No social or cultural convention or custom can provide a plausible model for the deeply mysterious transaction which underlies the events of Christ’s death and resurrection. All the options look more like chemical formulae or the rules of a game. Different cultures play different games. The rules of rugby and football were evolved over a period of several decades; they can be changed, but only with great difficulty and after much heated disputation. No one knows who wrote the rules of Contract Bridge, but once they were formulated it is as if the rules are engraved in steel. Games players cling on to their rules tenaciously because, though they do have flaws, they work well enough for most participants. The “Game” Paradigm is unobtrusively at work in many popular cultural activities.
Christian doctrines embodying “games” theologies of the Atonement can only work as long as they are held by a large majority of the the Christian Church. When the doctrinal rules or images are losing conviction members will start voting with their feet. So for many 21st century Christians, the 19th century paradigm has almost lost its traction. Vatican II is a symptom of a paradigmatic wind of change. Any analogy for the meaning of the death of Jesus Christ is inevitably vulnerable to the possibility of revision in the light of changing cultural paradigms or disputable social norms, customs or laws. The same is true of a fundamentalist reading of Scripture: it is a mechanistic myth which fails the test of rationalism that is the dominant Enlightenment paradigm in the West. Do we need any model to understand the paschal mystery? Can we not explain it with the usual political, social, psychological and spiritual terms we use to describe any historical event? Or is that just a covert way of hiding a newly emerging paradigm?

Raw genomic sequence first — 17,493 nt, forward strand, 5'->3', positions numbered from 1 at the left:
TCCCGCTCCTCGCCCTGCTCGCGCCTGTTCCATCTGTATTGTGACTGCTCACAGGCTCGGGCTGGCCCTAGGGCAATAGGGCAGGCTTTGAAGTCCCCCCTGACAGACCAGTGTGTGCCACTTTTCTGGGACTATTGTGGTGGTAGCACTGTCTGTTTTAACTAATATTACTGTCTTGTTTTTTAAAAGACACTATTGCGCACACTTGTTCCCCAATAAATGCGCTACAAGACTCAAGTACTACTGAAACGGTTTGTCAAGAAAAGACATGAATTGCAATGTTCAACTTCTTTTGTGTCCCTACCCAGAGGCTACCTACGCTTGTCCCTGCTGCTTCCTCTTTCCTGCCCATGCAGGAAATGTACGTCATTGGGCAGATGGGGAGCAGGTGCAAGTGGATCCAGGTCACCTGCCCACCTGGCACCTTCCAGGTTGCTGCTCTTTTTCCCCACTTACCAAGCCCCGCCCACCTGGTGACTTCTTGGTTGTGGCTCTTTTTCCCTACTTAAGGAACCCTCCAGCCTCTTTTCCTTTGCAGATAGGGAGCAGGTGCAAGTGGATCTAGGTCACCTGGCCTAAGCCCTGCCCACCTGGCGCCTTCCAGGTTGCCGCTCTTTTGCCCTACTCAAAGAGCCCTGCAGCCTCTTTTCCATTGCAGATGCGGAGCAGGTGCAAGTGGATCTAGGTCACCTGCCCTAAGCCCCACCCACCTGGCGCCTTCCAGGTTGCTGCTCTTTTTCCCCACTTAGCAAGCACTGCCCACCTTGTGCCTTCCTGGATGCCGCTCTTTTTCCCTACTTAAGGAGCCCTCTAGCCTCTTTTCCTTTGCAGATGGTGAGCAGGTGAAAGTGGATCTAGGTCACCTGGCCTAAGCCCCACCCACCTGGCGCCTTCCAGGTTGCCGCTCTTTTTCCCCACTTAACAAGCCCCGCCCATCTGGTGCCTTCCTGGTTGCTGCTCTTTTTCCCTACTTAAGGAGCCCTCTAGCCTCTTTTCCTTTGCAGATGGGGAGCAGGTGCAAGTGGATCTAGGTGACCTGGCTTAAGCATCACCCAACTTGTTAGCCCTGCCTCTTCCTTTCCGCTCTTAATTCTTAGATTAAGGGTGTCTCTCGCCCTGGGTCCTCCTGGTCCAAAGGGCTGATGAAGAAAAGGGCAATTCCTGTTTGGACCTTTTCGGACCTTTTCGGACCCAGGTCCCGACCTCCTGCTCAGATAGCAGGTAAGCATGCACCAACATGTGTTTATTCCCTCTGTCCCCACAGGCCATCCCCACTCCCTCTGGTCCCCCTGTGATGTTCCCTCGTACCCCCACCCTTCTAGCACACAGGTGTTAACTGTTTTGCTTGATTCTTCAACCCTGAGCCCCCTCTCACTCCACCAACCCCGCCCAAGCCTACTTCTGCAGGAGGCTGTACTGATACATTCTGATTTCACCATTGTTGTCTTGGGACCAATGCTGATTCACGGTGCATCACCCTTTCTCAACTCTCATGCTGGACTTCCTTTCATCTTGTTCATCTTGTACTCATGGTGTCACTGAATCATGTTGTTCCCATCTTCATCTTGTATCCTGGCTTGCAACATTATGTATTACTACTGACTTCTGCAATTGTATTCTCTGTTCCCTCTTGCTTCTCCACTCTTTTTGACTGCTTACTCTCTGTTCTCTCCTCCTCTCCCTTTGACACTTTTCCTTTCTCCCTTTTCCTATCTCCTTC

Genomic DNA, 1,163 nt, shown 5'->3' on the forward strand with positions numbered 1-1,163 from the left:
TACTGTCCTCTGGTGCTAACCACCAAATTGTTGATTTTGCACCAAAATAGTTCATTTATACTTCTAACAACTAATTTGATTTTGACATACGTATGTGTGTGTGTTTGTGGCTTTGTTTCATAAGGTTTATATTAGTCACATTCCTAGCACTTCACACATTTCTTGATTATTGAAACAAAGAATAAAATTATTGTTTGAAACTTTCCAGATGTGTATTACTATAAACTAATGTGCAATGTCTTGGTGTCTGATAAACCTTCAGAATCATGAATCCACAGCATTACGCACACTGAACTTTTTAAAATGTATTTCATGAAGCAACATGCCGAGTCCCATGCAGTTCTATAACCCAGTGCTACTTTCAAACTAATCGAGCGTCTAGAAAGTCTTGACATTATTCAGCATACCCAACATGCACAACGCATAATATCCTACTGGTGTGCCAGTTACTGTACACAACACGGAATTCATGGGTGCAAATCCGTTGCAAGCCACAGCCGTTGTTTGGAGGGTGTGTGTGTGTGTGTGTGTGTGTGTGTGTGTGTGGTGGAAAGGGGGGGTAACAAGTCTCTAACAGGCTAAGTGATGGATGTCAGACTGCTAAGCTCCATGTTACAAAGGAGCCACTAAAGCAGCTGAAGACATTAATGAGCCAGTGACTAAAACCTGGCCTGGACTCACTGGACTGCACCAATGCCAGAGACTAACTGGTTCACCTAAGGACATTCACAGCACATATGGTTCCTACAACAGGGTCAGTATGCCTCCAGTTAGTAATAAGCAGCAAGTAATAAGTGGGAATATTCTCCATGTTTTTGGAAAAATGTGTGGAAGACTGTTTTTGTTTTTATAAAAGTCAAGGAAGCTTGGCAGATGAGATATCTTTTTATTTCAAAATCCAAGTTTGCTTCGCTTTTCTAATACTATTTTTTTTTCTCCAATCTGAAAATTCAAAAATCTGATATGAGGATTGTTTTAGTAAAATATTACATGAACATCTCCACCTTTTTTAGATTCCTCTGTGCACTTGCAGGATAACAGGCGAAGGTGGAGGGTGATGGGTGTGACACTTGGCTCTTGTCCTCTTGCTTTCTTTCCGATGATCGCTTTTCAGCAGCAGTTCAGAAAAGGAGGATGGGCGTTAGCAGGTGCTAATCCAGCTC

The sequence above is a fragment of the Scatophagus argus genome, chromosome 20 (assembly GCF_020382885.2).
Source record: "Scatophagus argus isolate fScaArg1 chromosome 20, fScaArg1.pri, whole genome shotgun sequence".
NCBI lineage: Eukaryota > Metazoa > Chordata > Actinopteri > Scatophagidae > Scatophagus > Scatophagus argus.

Do we need any model to understand the paschal mystery? Can we not explain it with the usual political, social, psychological and spiritual terms we use to describe any historical event? Or is that just a covert way of hiding a newly emerging paradigm?
Such a historical approach affirms that from infancy Jesus was deeply (uniquely?) sensitive to the presence of an all-enfolding divine personal love. He communes constantly with the One he calls “Abba”, or Father; as he grows and matures he himself becomes a living embodiment of the personality and character of the Divine Agency which enfolds and guides him. At the crucial turning point of his life, his baptism by John The Baptiser, he feels impelled to begin actively engaging with the ailments of the systemically oppressive cultural, religious and political structures in his immediate social environment, which for him are clearly contrary to the true purposes of the Abba Father, which Jesus calls “God’s Kingdom”. For three years his words and actions gathered massive support among the impoverished and oppressed people of the land “who heard him gladly”. With a programme of spectacular healings and public challenges to the corrupt and oppressive political and religious regime of the Temple authorities in and their apostasy in their collusion with Imperial Rome, (“We have no king but Caesar”) he demonstrates what the sovereignty of God could mean in practice. His challenge was religious and, in the ancient world, inevitably political. The Gospels tell us that before long Jesus realised he was on a collision course with the Temple authorities, and that if he persisted, it would certainly lead to his death. But his deep commitment to the Kingdom meant that he had to be obedient to Abba’s leading wherever it took him. The crisis came in the week leading up to the great festival of Passover. We have no way of knowing exactly how Jesus expected the drama of his confrontation with the Temple authorities would unfold, but it would surely be a public debacle in the middle of the Passover festivities, when the religious apostasy of the Temple priests would be publicly exposed. In the event he was betrayed by one of his closest friends and strung up to die on the civic gallows. His dying words are agonisingly poignant, “ My God! My God! Why have you abandoned me”. He died believing his mission had failed. Abba God had failed him.